Panayiota Siskos ’23 The selective breeding of dogs by humans has led to variation in the brain across different breeds. Selectively breeding dogs for traits and abilities has been a recent occurrence in evolution, and genetic research shows behavioral variation is heritable. Behavioral specializations depend on neural specializations, and strong selection pressure exhibits that brain differences between dog breeds correlate with differences in behavior. Selection … Continue reading Neuroanatomical Variation in Dogs
Sooraj Shah ’24 Neurological disorders affect 25 million people in the United States, which makes the study of NMDA receptors increasingly important. NMDA receptors are key contributors to regulation of memory and behavior in the human brain. NMDA (N-methyl-D-aspartate) receptor proteins are transmembrane proteins, and are in a subset of Ionotropic glutamate receptors (iGluRs), which contain 4 helices, the most significant of which is the … Continue reading Effect of Mutation in NMDA Receptor Proteins resulting in Neurological Disorders
Wendy Wu ’22 Magicians around the world have fascinated their audiences by performing the impossible. One of their signature acts is being able to predict a card randomly chosen. Rather than magical intuition, the magician’s predictive prowess is more likely due to an understanding of human nature. Gustav Kuhn, a Reader in Psychology at Goldsmiths, University of London, sought to apply this understanding to the … Continue reading Pick a Card, Any Card
Vignesh Subramanian ’24 In the central nervous system (CNS) and peripheral nervous system (PNS), glia are supportive cells that form myelin sheaths, or coatings, that insulate and protect neurons. Activated glial cells are also capable of producing growth factors such as BDNF and bFGF that trigger neuroinflammation, inducing a prolonged state of pain which alerts an organism to potential nerve injury. As such, various subtypes … Continue reading Antibody Conditioning Enables Tolerance of Glial Grafting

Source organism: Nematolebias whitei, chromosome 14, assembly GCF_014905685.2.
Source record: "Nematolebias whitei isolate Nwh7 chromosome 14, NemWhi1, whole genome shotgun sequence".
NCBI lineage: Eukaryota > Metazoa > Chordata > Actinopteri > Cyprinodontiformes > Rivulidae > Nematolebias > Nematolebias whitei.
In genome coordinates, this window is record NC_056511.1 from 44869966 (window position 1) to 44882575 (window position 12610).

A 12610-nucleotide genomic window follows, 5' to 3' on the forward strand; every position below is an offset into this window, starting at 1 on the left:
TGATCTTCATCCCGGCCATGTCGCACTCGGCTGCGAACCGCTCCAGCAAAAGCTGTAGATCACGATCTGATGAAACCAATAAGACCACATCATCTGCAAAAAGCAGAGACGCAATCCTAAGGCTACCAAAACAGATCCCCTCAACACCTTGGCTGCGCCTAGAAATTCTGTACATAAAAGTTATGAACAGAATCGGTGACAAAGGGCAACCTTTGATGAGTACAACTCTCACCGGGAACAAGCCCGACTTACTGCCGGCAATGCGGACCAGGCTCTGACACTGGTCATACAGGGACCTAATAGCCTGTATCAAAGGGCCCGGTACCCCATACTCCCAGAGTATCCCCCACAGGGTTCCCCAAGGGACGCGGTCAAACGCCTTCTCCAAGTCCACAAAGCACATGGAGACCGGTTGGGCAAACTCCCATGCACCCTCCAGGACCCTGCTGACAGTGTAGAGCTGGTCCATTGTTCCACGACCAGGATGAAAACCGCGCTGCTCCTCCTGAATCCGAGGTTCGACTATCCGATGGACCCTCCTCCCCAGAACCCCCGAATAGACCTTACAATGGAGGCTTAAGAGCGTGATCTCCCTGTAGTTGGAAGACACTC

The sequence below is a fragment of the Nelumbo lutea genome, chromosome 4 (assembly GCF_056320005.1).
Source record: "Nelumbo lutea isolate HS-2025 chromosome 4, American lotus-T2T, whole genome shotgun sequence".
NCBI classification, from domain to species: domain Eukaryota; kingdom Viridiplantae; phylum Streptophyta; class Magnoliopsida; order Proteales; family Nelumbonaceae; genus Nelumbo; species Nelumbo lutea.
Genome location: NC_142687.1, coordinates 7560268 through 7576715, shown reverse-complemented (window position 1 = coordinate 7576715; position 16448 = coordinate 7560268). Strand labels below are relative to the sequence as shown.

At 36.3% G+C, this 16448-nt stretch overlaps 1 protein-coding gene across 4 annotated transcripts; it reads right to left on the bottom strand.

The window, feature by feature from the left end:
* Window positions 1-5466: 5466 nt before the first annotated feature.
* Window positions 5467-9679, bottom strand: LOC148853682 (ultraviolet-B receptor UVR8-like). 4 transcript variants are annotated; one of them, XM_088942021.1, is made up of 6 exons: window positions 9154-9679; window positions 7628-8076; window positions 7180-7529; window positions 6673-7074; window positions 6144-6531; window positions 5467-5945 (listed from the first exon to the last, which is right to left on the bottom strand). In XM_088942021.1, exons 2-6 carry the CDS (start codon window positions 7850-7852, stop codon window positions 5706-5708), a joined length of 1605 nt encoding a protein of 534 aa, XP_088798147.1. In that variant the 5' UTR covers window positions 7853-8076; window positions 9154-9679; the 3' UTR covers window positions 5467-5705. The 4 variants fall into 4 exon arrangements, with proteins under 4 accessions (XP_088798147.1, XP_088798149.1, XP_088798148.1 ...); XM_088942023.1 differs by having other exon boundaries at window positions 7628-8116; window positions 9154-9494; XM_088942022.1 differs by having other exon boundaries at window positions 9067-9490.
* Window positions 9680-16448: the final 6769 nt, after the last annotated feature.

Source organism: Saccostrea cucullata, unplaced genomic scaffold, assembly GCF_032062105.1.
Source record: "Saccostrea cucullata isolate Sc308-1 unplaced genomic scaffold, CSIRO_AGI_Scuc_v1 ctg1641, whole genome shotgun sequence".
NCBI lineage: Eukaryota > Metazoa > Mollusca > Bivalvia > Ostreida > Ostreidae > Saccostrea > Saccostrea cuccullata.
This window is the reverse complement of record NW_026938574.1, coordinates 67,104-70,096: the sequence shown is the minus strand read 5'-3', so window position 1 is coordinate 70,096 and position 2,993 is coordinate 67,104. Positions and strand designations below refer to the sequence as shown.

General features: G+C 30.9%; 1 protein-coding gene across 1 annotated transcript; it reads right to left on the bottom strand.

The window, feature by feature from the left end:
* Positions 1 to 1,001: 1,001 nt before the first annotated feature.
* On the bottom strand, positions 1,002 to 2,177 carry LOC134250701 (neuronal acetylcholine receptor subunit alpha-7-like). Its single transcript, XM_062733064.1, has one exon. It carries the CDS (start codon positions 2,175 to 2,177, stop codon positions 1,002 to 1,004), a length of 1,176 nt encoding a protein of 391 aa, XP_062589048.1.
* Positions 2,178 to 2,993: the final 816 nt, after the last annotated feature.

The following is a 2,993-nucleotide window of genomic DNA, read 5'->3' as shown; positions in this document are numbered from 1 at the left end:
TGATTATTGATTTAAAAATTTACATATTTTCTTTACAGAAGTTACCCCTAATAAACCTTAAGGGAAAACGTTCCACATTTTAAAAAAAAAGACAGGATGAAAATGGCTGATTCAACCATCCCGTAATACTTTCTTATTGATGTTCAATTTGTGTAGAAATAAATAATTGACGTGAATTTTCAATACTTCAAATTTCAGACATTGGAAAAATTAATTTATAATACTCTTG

Vignesh Subramanian ’24 Alzheimer’s disease (AD) is a neurodegenerative disease that, alongside related dementias, afflicts nearly 50 million people worldwide with incidence rates increasing with age. Alzheimer’s is particularly debilitating in areas of language and memory, contributing to progressive cognitive decline that is frequently diagnosed using neuropsychological tests evaluating recall, visual processing and executive function. Yet while such assessments are meant to ascertain whether patients … Continue reading Developmental History Skews Alzheimer’s Diagnosis
Become a neuron and piece together memory fragments like a detective! The Stony Brook Young Investigators Review and the Neuroscience Axis will be hosting a virtual escape room on September 30th from 7-9 pm. Join in on the fun and bring your friends to solve our sensory themed escape room! All students are welcome. To RSVP for the event, you can go on tinyurl.com/sensescape-sbu! Continue reading Announcing Sensescape!
Wendy Wu ’22 Humans are social animals; it is in our nature to communicate and to cooperate. We live with the understanding that we not only act in our individual interests, but also in the interests of the community. The problem is that not all members of the group will benefit from community decisions all the time. How, then, should we make collective decisions? Many … Continue reading Majority Rule and Minority Rights